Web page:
Tuesday, February 14, 2017

“We don’t see things as they are. We see them as we are.”

“What you see and hear depends a good deal on where you are standing; it also depends on what sort of person you are.” – C.S. Lewis: (1898 –1963: was a British novelist, poet, & academic)

Gospel Text: (MK 8:14-21)
The disciples had forgotten to bring bread,
and they had only one loaf with them in the boat.
Jesus enjoined them, "Watch out,
guard against the leaven of the Pharisees
and the leaven of Herod."
They concluded among themselves that
it was because they had no bread.
When he became aware of this he said to them,
"Why do you conclude that it is because you have no bread?
Do you not yet understand or comprehend?
Are your hearts hardened?
Do you have eyes and not see, ears and not hear?
And do you not remember,
when I broke the five loaves for the five thousand,
how many wicker baskets full of fragments you picked up?"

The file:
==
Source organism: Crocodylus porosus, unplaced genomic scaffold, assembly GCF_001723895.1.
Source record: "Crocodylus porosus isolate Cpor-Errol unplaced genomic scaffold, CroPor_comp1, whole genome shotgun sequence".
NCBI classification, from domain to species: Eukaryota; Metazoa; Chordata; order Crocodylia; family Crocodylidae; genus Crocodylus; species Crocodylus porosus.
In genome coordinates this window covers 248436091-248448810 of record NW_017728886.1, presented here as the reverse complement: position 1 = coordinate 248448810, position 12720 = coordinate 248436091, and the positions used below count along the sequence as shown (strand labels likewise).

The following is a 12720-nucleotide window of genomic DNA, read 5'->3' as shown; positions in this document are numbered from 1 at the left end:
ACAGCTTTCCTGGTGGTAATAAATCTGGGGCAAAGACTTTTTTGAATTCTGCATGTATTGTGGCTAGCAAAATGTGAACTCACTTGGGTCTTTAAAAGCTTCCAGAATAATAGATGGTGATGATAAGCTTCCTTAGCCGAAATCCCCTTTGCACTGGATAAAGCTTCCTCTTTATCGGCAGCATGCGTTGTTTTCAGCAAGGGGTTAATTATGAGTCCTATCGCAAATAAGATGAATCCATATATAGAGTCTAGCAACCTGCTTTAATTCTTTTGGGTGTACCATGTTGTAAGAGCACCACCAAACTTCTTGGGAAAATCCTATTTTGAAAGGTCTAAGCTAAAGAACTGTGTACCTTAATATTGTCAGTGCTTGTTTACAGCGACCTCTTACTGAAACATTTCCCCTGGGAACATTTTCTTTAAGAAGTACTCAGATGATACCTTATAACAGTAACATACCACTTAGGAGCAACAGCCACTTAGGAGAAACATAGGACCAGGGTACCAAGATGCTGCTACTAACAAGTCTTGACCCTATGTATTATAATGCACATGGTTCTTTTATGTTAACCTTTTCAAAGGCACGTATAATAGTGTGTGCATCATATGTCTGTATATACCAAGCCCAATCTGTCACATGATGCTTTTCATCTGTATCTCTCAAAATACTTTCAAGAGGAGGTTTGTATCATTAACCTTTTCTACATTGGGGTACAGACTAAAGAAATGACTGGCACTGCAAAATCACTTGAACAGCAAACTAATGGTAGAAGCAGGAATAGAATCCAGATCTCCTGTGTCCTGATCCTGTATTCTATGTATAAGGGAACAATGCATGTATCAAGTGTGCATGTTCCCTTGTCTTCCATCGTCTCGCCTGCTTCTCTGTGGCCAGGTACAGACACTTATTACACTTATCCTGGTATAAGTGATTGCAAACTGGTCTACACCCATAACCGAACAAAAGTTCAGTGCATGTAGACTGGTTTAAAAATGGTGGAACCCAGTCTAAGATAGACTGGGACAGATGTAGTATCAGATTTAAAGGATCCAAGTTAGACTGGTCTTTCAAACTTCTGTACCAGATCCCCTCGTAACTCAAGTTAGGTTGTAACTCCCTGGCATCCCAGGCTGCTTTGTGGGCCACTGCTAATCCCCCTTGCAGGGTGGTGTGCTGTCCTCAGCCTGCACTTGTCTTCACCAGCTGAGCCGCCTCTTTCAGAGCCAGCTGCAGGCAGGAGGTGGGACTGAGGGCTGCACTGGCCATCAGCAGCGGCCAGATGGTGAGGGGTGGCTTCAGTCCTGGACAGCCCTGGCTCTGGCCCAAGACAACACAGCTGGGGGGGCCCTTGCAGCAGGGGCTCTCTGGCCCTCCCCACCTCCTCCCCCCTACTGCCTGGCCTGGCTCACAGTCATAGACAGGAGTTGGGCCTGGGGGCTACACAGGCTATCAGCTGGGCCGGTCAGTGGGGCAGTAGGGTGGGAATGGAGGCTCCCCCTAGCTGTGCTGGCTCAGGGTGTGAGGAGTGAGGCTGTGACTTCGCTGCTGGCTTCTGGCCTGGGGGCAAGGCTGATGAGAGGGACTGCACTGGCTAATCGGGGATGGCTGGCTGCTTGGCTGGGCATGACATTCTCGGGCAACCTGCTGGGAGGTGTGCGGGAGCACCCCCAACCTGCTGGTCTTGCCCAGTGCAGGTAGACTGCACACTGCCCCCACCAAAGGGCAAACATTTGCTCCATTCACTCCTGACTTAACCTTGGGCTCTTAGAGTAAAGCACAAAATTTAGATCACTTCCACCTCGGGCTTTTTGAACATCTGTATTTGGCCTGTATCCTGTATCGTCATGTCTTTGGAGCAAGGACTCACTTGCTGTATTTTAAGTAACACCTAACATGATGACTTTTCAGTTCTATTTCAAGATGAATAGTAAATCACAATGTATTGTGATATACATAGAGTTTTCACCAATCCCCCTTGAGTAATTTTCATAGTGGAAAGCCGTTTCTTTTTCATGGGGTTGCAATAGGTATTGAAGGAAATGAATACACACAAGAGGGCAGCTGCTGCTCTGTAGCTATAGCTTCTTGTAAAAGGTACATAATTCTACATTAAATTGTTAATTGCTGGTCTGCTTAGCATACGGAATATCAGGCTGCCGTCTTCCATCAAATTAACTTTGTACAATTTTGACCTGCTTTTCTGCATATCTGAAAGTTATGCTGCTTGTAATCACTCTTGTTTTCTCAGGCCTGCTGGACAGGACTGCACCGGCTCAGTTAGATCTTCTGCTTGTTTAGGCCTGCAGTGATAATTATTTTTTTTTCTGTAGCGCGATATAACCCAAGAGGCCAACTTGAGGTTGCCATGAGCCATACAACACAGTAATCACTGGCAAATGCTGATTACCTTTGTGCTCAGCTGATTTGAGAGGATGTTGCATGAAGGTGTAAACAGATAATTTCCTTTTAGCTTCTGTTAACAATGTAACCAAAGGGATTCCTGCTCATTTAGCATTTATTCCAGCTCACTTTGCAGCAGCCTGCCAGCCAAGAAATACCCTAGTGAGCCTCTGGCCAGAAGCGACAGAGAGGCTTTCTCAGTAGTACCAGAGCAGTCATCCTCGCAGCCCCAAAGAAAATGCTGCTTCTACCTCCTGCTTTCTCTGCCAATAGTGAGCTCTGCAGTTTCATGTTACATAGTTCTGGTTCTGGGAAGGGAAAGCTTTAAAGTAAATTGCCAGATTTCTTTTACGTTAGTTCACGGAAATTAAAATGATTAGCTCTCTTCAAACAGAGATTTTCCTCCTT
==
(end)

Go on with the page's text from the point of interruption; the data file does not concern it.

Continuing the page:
They answered him, "Twelve."
"When I broke the seven loaves for the four thousand,
how many full baskets of fragments did you pick up?"
They answered him, "Seven."
He said to them, "Do you still not understand?"

Today’s Gospel passage makes no sense without yesterday’s. Yesterday, we heard the Pharisees ask Jesus for a sign from heaven “to test him.” Today Jesus warns the disciples against the leaven of the Pharisees. Leaven here is a symbol for their skeptical disposition, their need to see a sign in order to believe Jesus is from God. Leaven changes the bread by making it rise, just as their need to test Jesus changes their faith and relationship to God. Their skepticism makes it impossible for the Pharisees to see that God is with Jesus, to see that sign in what Jesus has already done, just as a little leaven changes the whole loaf. In this metaphor, leaven makes the bread different from the bread used at Passover, another sign of God’s covenant with God’s people. Jesus is just trying to get the disciples to understand that He is the unleavened bread, the new sign of the covenant!

Sometimes it seems to take an overabundance of divine brilliance to get our attention. Have we eyes of faith to see what is right in front of us?

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